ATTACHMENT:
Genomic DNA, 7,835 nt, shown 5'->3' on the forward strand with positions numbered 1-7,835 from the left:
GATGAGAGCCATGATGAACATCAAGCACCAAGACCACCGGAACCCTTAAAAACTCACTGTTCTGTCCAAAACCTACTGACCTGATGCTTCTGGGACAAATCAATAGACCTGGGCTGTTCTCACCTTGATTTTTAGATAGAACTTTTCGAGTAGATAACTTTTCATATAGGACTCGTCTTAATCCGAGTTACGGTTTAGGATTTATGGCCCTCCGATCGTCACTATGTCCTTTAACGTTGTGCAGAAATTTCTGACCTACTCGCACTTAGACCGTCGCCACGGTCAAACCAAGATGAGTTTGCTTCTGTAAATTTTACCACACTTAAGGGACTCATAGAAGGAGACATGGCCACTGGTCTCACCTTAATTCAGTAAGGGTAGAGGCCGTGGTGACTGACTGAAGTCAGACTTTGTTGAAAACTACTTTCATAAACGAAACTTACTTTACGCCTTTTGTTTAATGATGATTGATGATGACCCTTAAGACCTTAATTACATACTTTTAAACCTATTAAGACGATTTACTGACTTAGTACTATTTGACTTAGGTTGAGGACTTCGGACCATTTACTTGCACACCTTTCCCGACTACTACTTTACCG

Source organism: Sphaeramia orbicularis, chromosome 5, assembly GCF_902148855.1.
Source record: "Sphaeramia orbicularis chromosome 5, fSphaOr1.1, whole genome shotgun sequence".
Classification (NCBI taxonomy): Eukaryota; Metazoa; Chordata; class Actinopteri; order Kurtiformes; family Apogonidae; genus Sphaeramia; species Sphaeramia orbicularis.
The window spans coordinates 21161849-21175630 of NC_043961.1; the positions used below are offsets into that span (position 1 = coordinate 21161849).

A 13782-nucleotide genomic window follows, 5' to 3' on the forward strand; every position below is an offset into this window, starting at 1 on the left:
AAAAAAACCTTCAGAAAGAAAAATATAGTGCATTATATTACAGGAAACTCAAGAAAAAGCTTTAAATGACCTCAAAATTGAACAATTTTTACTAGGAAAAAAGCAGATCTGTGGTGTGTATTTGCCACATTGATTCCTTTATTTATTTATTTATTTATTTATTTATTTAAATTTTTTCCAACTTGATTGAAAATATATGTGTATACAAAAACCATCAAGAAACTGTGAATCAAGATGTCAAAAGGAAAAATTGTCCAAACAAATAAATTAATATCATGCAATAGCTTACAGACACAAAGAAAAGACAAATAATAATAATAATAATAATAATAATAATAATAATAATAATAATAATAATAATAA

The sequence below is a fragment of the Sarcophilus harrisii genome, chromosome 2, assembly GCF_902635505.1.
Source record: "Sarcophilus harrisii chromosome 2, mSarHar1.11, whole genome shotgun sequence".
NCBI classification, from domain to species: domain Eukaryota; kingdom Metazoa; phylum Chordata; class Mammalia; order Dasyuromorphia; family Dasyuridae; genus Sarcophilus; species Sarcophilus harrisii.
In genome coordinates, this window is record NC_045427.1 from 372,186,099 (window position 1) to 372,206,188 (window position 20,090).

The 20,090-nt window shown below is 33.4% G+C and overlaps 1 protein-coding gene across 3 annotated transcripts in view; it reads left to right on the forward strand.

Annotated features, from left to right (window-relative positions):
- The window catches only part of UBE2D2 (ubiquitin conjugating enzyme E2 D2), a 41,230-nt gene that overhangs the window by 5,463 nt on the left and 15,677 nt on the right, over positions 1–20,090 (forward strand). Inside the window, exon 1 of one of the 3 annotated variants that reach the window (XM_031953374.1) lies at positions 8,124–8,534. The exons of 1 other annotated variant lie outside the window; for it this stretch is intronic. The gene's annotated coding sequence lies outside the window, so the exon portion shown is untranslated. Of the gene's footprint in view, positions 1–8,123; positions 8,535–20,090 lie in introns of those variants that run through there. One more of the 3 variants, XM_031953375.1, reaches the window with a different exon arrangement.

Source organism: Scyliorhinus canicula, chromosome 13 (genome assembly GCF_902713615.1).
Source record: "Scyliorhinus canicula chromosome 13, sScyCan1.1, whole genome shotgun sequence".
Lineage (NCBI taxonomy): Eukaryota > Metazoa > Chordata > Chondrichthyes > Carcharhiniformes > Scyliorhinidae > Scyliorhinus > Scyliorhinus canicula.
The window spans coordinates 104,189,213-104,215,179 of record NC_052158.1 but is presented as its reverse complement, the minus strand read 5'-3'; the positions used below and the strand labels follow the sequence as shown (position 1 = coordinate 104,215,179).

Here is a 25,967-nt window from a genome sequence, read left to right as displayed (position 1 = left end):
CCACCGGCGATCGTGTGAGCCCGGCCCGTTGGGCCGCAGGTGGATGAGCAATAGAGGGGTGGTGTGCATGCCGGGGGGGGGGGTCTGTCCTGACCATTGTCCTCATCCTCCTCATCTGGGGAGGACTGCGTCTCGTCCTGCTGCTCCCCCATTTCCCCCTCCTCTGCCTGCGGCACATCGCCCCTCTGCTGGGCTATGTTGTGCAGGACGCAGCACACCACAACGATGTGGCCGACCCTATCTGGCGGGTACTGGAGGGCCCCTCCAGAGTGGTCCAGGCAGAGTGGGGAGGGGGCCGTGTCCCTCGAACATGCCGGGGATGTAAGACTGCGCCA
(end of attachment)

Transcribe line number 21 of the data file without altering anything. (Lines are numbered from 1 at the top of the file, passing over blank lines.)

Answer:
CCACCGGCGATCGTGTGAGCCCGGCCCGTTGGGCCGCAGGTGGATGAGCAATAGAGGGGTGGTGTGCATGCCGGGGGGGGGGGTCTGTCCTGACCATTGTCCTCATCCTCCTCATCTGGGGAGGACTGCGTCTCGTCCTGCTGCTCCCCCATTTCCCCCTCCTCTGCCTGCGGCACATCGCCCCTCTGCTGGGCTATGTTGTGCAGGACGCAGCACACCACAACGATGTGGCCGACCCTATCTGGCGGGTACTGGAGGGCCCCTCCAGAGTGGTCCAGGCAGAGTGGGGAGGGGGCCGTGTCCCTCGAACATGCCGGGGATGTAAGACTGCGCCA